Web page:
Canada’s immigration policy benefits everyone, nationally and internationally

Canada Global (Web News) A record 40,000 persons are thought to have entered Canada through unauthorised means from the US last year, which is more than its southern neighbour is thought to have welcomed. Canada has responded by announcing a new scheme to accept 15,000 immigrants from countries in Latin America.

According to government data, Canada’s population has grown by a million people, mostly as a result of its efforts to address labour shortages by embracing a sizable immigrant community. International immigration, which Canada also believes would aid in addressing the issue of its ageing population, accounts for about 96 percent of this rise. Prime Minister Justin Trudeau of Canada has made immigration a priority since being elected.

Canada has recently been more welcoming to immigrants from nations experiencing crises, like Afghanistan, where the humanitarian situation has gotten worse. Following the terrible earthquake in early February, there has lately been announcement of an uptick in immigration from Syria. Longtime beneficiaries of Canada’s immigration policies include Syria. During the Syrian conflict, Canada established direct immigration lanes for Syrians in addition to processing individual asylum requests in makeshift refugee centres. After starting a waiting list to evacuate people from the conflict zone, the host nation at one point sent over twice as many people as it had originally invited.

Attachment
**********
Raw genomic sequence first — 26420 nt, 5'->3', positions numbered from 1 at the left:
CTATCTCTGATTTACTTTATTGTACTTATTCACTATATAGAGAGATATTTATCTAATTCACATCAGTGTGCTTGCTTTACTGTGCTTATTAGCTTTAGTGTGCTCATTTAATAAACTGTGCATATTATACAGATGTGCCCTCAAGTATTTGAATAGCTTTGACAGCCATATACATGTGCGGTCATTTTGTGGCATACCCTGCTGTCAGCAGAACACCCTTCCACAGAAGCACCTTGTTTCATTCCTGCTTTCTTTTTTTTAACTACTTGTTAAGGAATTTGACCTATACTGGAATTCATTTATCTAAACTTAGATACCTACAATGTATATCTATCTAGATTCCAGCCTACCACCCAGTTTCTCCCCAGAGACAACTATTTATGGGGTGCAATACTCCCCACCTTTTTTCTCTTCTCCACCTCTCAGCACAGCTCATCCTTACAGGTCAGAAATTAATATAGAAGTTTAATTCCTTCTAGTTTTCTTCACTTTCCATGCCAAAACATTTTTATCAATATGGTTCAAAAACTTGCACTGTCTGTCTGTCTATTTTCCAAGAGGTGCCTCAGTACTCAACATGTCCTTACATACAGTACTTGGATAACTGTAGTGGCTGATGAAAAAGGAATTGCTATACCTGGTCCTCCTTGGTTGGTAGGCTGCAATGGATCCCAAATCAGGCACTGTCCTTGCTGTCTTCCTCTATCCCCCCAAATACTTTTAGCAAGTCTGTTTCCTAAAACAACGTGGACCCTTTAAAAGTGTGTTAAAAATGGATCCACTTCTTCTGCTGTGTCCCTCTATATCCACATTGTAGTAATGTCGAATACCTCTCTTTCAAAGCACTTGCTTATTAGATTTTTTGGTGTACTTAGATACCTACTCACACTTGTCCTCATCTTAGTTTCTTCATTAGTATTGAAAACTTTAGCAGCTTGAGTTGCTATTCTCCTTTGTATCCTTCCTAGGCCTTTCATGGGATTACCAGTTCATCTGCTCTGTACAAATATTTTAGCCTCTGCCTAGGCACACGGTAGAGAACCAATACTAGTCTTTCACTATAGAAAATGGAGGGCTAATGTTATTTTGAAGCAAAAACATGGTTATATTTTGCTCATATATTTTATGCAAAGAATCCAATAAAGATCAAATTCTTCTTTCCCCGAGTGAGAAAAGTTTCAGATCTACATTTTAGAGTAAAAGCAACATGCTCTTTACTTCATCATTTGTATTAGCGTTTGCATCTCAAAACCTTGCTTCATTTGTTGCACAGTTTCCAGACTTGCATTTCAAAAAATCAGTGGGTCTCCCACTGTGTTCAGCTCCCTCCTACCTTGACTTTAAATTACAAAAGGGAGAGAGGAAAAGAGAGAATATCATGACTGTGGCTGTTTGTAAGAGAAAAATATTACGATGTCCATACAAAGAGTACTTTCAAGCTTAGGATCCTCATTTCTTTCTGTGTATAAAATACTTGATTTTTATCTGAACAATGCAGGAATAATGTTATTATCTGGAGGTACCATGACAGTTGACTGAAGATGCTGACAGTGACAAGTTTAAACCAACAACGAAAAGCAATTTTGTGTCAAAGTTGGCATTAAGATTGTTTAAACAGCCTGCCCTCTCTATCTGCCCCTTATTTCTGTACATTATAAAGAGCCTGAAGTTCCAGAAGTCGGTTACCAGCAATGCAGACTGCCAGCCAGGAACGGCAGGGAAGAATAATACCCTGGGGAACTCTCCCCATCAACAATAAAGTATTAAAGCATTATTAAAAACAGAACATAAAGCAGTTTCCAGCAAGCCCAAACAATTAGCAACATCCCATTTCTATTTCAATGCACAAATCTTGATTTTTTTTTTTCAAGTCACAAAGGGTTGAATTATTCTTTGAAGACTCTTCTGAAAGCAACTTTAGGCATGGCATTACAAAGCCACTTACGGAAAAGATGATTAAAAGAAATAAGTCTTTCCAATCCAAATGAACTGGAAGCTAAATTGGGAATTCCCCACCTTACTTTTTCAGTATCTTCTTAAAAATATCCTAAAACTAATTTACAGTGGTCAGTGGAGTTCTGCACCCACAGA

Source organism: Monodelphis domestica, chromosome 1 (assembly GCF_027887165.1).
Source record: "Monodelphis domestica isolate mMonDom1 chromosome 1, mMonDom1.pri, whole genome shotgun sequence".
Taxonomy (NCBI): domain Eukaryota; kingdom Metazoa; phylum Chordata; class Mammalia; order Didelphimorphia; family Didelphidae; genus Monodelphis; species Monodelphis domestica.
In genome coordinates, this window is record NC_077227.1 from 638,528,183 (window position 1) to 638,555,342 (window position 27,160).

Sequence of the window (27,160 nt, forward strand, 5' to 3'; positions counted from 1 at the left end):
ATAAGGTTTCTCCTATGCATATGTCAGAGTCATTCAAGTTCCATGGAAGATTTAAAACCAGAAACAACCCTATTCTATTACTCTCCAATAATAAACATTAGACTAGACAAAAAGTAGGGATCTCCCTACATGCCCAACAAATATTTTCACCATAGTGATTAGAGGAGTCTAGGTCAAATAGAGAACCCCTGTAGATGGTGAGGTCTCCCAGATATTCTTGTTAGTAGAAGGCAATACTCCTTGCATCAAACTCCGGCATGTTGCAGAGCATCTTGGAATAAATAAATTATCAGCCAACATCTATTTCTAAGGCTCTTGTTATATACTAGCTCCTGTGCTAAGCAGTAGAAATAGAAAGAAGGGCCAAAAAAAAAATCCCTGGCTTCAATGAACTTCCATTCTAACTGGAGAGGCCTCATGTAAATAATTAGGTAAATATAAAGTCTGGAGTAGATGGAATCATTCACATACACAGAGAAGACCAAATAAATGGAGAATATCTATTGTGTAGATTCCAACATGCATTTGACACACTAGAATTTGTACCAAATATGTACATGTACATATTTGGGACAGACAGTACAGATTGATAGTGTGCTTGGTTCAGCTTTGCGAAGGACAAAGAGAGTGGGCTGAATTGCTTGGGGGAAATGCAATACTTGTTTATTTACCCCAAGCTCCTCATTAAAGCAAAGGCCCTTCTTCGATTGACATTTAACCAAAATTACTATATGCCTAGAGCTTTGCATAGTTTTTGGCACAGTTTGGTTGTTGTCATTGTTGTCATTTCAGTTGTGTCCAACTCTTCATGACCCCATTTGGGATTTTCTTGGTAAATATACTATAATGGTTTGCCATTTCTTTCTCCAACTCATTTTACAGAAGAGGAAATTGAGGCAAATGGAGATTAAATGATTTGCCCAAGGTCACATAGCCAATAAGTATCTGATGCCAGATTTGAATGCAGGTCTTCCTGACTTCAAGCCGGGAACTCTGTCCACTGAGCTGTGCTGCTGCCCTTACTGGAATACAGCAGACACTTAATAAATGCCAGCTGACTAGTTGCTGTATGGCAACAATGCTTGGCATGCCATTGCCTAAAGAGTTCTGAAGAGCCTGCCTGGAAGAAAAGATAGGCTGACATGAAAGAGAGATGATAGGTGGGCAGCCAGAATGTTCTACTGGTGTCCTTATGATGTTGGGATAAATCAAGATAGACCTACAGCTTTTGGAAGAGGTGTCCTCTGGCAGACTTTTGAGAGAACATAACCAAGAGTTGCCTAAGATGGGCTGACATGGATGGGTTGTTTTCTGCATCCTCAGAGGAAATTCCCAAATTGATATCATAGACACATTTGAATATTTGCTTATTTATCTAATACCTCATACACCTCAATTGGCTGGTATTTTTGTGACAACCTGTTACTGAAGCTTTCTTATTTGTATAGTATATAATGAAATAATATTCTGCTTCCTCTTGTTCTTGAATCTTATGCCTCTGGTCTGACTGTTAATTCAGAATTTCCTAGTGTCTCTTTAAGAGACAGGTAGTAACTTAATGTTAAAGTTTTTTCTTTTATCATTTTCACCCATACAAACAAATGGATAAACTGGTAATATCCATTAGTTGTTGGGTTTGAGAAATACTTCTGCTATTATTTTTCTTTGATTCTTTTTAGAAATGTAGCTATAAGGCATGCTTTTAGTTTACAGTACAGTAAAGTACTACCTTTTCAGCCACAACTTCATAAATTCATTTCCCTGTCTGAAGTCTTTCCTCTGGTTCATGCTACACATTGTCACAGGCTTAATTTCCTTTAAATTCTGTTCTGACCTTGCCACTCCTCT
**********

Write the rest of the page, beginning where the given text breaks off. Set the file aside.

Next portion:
While detractors claim that some regions of Canada lack housing and other resources, which could make it difficult to accept new immigrants, Canada as a whole can accommodate a high number. Its population has recently increased to about 40 million, making it one of the world’s largest national territories, but it is still less than half that of the UK, a considerably smaller nation.

The population is now growing at a pace of 2.7 percent, which is the highest since 1957 and the quickest among the G7 countries. One in four of the population in Canada is an immigrant, which is the greatest proportion in the world. Contrast this with the US and the UK, where approximately 14% of the population is made up of immigrants. Yet it has higher aspirations.

By bringing in 1.5 million immigrants by 2025, Canada established a three-year goal for itself in 2022, and has already accomplished two-thirds of that goal in just one year. Despite being a contentious strategy by some standards, it continues Canada’s immigration philosophy, which blends humanitarian concerns with luring skilled and youthful talent. Immigration presently accounts for nearly all of Canada’s labour force growth, which is consistent with the government’s planned increase, particularly in light of the difficulties in the job market. Additionally, by 2032, immigration is most expected to be the primary driver of population expansion.

Canada has long had a points-based immigration system that draws young, ambitious, and intelligent people from the Middle East, including Syria and Lebanon, as well as their families. As war broke out in Syria, Canada already had sizable communities from both nations. Hundreds more were relocated throughout several provinces during the war years and through focused humanitarian initiatives. Extensive families from particularly problematic places were brought over as part of rescue schemes, which sped up their integration and paperwork processing. Pupils were enrolled in schools fast, and their individual efforts were swiftly rewarded with admission to universities, degrees, and job possibilities. Over the period of five years, many lives underwent significant transformation.

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